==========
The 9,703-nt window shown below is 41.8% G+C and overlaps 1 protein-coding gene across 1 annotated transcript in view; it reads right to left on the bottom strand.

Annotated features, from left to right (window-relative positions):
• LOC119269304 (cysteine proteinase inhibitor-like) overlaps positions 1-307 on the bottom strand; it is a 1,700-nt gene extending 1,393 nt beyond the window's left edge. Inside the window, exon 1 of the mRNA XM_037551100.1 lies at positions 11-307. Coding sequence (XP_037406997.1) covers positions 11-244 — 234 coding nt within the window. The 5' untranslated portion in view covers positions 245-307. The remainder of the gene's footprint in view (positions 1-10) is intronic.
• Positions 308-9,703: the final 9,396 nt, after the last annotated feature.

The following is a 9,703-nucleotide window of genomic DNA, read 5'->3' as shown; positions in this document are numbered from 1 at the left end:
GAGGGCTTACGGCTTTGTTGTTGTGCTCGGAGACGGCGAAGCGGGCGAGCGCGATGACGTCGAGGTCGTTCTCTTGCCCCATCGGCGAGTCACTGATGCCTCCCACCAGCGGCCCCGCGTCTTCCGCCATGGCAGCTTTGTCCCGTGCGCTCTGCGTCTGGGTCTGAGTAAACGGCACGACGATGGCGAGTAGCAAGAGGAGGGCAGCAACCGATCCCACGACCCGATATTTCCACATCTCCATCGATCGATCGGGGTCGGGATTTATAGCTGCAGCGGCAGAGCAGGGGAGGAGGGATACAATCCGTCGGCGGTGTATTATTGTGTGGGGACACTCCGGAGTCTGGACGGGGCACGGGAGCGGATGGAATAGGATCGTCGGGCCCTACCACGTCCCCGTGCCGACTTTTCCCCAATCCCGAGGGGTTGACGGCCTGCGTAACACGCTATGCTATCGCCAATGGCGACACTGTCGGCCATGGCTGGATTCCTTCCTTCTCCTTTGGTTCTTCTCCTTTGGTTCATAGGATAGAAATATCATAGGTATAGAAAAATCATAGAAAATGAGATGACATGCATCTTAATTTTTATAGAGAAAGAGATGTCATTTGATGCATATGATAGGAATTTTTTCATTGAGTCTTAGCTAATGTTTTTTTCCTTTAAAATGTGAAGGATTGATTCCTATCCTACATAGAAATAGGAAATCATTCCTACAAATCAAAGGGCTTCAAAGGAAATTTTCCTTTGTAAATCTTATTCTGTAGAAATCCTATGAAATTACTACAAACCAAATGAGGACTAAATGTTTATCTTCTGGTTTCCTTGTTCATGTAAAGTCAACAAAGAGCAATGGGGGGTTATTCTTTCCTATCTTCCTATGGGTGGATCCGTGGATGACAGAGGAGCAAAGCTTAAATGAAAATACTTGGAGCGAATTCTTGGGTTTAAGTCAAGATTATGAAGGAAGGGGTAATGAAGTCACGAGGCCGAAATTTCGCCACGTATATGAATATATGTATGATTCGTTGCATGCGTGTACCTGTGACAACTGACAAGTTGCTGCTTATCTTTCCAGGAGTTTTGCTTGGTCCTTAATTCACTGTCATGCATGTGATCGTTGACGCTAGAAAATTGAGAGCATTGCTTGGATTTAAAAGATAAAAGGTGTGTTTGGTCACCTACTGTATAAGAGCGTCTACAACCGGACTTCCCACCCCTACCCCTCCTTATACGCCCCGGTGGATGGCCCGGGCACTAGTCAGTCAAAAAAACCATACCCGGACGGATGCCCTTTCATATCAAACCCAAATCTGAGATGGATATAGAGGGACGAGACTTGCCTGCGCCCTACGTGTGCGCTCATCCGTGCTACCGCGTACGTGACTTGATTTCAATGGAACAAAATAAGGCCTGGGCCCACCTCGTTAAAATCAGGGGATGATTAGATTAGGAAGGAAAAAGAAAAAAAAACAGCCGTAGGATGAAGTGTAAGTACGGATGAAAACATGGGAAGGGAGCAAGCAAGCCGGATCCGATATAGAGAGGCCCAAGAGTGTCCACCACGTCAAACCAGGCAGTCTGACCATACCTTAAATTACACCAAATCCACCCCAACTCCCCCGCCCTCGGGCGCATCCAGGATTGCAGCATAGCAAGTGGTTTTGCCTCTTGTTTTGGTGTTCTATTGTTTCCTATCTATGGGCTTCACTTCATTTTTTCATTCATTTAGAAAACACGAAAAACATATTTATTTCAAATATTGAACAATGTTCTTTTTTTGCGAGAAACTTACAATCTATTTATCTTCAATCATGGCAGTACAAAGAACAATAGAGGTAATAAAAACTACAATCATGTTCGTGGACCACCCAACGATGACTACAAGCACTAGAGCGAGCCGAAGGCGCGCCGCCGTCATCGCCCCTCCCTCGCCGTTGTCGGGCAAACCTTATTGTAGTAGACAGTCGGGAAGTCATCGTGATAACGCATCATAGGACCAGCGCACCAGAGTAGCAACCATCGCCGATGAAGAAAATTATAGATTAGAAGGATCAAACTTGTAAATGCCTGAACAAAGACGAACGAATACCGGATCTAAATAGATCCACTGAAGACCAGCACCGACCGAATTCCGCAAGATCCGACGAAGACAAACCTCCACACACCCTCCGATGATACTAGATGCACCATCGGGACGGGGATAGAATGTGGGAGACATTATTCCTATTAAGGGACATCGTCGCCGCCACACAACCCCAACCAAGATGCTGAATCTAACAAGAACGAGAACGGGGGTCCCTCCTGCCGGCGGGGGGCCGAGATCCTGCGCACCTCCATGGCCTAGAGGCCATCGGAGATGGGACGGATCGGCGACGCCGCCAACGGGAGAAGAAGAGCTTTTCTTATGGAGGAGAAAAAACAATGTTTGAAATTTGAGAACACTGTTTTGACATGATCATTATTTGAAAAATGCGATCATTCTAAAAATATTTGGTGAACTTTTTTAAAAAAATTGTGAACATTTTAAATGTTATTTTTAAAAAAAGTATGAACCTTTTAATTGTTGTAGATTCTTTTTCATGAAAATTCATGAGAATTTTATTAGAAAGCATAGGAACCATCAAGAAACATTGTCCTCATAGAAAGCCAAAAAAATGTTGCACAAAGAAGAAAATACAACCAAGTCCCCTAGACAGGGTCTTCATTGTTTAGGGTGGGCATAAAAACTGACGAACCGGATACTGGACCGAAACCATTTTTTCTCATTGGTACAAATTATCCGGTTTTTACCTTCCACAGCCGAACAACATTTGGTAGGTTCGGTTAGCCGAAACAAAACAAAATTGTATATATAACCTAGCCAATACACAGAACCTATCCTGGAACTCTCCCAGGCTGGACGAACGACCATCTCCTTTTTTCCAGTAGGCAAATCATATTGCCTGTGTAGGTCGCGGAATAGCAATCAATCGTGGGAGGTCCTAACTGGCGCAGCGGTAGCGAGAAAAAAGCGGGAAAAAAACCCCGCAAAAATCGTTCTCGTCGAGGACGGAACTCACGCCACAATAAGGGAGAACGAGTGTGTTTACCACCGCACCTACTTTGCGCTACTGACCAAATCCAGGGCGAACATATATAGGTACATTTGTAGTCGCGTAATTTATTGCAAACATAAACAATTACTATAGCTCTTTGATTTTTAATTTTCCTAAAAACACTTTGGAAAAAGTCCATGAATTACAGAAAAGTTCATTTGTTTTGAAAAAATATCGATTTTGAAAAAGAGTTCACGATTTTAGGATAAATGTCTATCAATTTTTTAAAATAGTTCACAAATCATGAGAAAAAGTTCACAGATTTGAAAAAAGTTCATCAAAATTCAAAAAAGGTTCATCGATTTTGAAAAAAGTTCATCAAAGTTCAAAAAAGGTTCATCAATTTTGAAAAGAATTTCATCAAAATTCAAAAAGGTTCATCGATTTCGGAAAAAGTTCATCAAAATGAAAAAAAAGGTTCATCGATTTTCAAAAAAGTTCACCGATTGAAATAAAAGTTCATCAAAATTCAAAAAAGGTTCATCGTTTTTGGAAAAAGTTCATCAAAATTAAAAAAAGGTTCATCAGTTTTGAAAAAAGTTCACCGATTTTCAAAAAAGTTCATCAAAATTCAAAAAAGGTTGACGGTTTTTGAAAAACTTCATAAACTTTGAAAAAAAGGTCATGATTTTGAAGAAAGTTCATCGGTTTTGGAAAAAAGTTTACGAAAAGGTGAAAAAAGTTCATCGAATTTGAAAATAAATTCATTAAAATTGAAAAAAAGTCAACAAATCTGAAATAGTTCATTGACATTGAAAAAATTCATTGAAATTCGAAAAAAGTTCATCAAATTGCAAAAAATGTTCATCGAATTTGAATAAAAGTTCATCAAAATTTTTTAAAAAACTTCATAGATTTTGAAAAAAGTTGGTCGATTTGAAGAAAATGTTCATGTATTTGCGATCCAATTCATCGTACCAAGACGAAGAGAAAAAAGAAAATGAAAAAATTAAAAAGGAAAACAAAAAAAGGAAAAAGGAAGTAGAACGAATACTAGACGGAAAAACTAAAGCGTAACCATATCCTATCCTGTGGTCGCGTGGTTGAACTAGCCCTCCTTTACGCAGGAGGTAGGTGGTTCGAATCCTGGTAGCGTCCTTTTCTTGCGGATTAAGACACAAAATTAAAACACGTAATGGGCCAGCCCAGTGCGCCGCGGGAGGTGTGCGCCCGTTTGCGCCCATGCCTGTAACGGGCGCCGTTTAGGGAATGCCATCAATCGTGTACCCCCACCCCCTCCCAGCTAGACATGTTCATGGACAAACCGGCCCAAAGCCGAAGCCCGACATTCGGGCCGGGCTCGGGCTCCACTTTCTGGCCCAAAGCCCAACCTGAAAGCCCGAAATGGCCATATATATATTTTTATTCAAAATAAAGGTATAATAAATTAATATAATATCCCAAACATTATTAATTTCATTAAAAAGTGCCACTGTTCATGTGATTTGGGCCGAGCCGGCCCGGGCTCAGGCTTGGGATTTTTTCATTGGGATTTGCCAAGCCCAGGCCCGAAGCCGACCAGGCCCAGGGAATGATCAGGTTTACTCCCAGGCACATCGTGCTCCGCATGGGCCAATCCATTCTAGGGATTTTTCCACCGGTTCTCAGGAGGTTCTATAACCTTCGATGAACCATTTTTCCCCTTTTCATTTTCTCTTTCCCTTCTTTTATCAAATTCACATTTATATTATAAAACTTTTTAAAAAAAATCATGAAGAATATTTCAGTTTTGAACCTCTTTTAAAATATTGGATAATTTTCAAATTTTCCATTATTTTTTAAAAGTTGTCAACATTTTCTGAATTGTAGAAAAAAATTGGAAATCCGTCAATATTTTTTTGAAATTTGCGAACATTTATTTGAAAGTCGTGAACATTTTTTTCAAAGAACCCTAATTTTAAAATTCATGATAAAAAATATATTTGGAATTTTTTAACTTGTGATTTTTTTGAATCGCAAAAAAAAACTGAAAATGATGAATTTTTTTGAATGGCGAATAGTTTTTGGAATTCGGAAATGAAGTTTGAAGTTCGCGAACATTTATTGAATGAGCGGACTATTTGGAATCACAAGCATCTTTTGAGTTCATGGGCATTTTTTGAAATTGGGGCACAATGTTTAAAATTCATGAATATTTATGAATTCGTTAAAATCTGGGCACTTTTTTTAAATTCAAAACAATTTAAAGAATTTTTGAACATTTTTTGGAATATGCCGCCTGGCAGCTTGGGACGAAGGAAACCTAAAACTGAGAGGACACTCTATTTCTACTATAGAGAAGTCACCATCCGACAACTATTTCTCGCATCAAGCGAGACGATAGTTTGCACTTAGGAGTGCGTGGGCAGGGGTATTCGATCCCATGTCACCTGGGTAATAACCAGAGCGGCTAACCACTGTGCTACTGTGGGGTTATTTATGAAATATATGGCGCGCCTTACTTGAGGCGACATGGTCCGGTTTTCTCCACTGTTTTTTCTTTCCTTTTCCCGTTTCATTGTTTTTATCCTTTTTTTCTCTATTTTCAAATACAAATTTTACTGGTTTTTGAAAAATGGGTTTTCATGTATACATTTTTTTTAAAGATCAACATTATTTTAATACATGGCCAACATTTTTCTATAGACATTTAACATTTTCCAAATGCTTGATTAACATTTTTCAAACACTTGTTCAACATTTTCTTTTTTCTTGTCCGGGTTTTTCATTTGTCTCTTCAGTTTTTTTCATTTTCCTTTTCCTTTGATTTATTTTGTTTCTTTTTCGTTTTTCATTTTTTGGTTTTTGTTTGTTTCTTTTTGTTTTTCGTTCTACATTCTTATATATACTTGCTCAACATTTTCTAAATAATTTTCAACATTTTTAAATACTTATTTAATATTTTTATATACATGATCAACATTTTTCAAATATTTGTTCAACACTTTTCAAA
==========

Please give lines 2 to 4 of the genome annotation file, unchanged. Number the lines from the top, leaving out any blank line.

Annotated features, from left to right (window-relative positions):
• LOC119269304 (cysteine proteinase inhibitor-like) overlaps positions 1-307 on the bottom strand; it is a 1,700-nt gene extending 1,393 nt beyond the window's left edge. Inside the window, exon 1 of the mRNA XM_037551100.1 lies at positions 11-307. Coding sequence (XP_037406997.1) covers positions 11-244 — 234 coding nt within the window. The 5' untranslated portion in view covers positions 245-307. The remainder of the gene's footprint in view (positions 1-10) is intronic.
• Positions 308-9,703: the final 9,396 nt, after the last annotated feature.